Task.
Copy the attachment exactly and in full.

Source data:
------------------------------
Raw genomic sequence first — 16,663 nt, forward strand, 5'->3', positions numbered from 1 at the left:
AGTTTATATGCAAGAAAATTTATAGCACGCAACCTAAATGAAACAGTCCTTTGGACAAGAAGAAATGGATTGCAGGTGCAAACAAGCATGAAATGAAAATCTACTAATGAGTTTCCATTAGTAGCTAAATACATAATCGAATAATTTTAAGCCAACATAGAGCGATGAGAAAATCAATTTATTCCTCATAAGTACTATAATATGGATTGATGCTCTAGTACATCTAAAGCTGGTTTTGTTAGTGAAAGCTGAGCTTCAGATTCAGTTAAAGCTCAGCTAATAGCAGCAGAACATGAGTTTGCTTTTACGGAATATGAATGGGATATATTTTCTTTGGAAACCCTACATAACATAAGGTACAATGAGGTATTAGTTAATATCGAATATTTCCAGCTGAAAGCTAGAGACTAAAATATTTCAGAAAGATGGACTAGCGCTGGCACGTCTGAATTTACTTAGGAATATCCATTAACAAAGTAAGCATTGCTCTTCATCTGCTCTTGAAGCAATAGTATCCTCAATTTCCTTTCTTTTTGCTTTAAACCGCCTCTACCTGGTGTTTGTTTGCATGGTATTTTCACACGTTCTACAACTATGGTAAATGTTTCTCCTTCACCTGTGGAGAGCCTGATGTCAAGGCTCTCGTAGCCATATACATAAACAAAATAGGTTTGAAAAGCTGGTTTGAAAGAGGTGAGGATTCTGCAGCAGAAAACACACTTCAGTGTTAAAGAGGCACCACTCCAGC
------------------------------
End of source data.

Raw genomic sequence first — 16,663 nt, forward strand, 5'->3', positions numbered from 1 at the left:
AGTTTATATGCAAGAAAATTTATAGCACGCAACCTAAATGAAACAGTCCTTTGGACAAGAAGAAATGGATTGCAGGTGCAAACAAGCATGAAATGAAAATCTACTAATGAGTTTCCATTAGTAGCTAAATACATAATCGAATAATTTTAAGCCAACATAGAGCGATGAGAAAATCAATTTATTCCTCATAAGTACTATAATATGGATTGATGCTCTAGTACATCTAAAGCTGGTTTTGTTAGTGAAAGCTGAGCTTCAGATTCAGTTAAAGCTCAGCTAATAGCAGCAGAACATGAGTTTGCTTTTACGGAATATGAATGGGATATATTTTCTTTGGAAACCCTACATAACATAAGGTACAATGAGGTATTAGTTAATATCGAATATTTCCAGCTGAAAGCTAGAGACTAAAATATTTCAGAAAGATGGACTAGCGCTGGCACGTCTGAATTTACTTAGGAATATCCATTAACAAAGTAAGCATTGCTCTTCATCTGCTCTTGAAGCAATAGTATCCTCAATTTCCTTTCTTTTTGCTTTAAACCGCCTCTACCTGGTGTTTGTTTGCATGGTATTTTCACACGTTCTACAACTATGGTAAATGTTTCTCCTTCACCTGTGGAGAGCCTGATGTCAAGGCTCTCGTAGCCATATACATAAACAAAATAGGTTTGAAAAGCTGGTTTGAAAGAGGTGAGGATTCTGCAGCAGAAAACACACTTCAGTGTTAAAGAGGCACCACTCCAGC